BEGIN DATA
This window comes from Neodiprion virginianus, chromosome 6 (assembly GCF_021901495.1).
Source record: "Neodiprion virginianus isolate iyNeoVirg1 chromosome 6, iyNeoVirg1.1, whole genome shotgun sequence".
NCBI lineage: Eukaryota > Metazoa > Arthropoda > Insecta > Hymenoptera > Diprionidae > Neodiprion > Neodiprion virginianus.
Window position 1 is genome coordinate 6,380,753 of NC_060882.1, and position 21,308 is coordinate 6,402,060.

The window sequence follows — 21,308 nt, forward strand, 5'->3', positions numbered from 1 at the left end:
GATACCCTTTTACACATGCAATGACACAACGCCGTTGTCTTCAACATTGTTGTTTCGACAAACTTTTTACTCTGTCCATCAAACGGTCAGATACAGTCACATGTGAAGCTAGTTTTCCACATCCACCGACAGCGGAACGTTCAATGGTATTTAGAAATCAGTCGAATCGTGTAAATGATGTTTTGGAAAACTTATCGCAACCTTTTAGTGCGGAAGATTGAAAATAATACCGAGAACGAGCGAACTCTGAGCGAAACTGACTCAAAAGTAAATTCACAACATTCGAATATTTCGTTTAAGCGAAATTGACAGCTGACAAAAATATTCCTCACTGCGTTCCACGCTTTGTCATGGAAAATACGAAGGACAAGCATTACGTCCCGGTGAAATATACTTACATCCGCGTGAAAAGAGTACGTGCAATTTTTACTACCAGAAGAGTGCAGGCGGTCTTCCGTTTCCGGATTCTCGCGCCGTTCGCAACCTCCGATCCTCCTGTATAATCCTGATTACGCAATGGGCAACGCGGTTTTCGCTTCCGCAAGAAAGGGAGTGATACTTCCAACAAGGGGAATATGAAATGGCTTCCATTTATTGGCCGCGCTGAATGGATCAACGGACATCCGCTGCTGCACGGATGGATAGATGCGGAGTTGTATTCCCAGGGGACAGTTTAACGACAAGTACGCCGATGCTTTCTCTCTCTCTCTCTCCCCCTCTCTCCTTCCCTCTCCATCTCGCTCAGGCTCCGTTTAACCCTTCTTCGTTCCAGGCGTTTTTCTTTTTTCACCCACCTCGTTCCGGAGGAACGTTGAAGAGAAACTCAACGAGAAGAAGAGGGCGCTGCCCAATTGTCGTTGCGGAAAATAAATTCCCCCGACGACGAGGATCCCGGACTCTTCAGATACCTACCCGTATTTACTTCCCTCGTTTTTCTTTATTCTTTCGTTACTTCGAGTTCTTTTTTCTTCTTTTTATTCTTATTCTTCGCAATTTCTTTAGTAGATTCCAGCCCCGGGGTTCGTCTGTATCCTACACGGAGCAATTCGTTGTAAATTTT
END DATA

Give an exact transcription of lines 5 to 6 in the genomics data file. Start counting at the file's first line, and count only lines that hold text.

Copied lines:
The window sequence follows — 21,308 nt, forward strand, 5'->3', positions numbered from 1 at the left end:
GATACCCTTTTACACATGCAATGACACAACGCCGTTGTCTTCAACATTGTTGTTTCGACAAACTTTTTACTCTGTCCATCAAACGGTCAGATACAGTCACATGTGAAGCTAGTTTTCCACATCCACCGACAGCGGAACGTTCAATGGTATTTAGAAATCAGTCGAATCGTGTAAATGATGTTTTGGAAAACTTATCGCAACCTTTTAGTGCGGAAGATTGAAAATAATACCGAGAACGAGCGAACTCTGAGCGAAACTGACTCAAAAGTAAATTCACAACATTCGAATATTTCGTTTAAGCGAAATTGACAGCTGACAAAAATATTCCTCACTGCGTTCCACGCTTTGTCATGGAAAATACGAAGGACAAGCATTACGTCCCGGTGAAATATACTTACATCCGCGTGAAAAGAGTACGTGCAATTTTTACTACCAGAAGAGTGCAGGCGGTCTTCCGTTTCCGGATTCTCGCGCCGTTCGCAACCTCCGATCCTCCTGTATAATCCTGATTACGCAATGGGCAACGCGGTTTTCGCTTCCGCAAGAAAGGGAGTGATACTTCCAACAAGGGGAATATGAAATGGCTTCCATTTATTGGCCGCGCTGAATGGATCAACGGACATCCGCTGCTGCACGGATGGATAGATGCGGAGTTGTATTCCCAGGGGACAGTTTAACGACAAGTACGCCGATGCTTTCTCTCTCTCTCTCTCCCCCTCTCTCCTTCCCTCTCCATCTCGCTCAGGCTCCGTTTAACCCTTCTTCGTTCCAGGCGTTTTTCTTTTTTCACCCACCTCGTTCCGGAGGAACGTTGAAGAGAAACTCAACGAGAAGAAGAGGGCGCTGCCCAATTGTCGTTGCGGAAAATAAATTCCCCCGACGACGAGGATCCCGGACTCTTCAGATACCTACCCGTATTTACTTCCCTCGTTTTTCTTTATTCTTTCGTTACTTCGAGTTCTTTTTTCTTCTTTTTATTCTTATTCTTCGCAATTTCTTTAGTAGATTCCAGCCCCGGGGTTCGTCTGTATCCTACACGGAGCAATTCGTTGTAAATTTT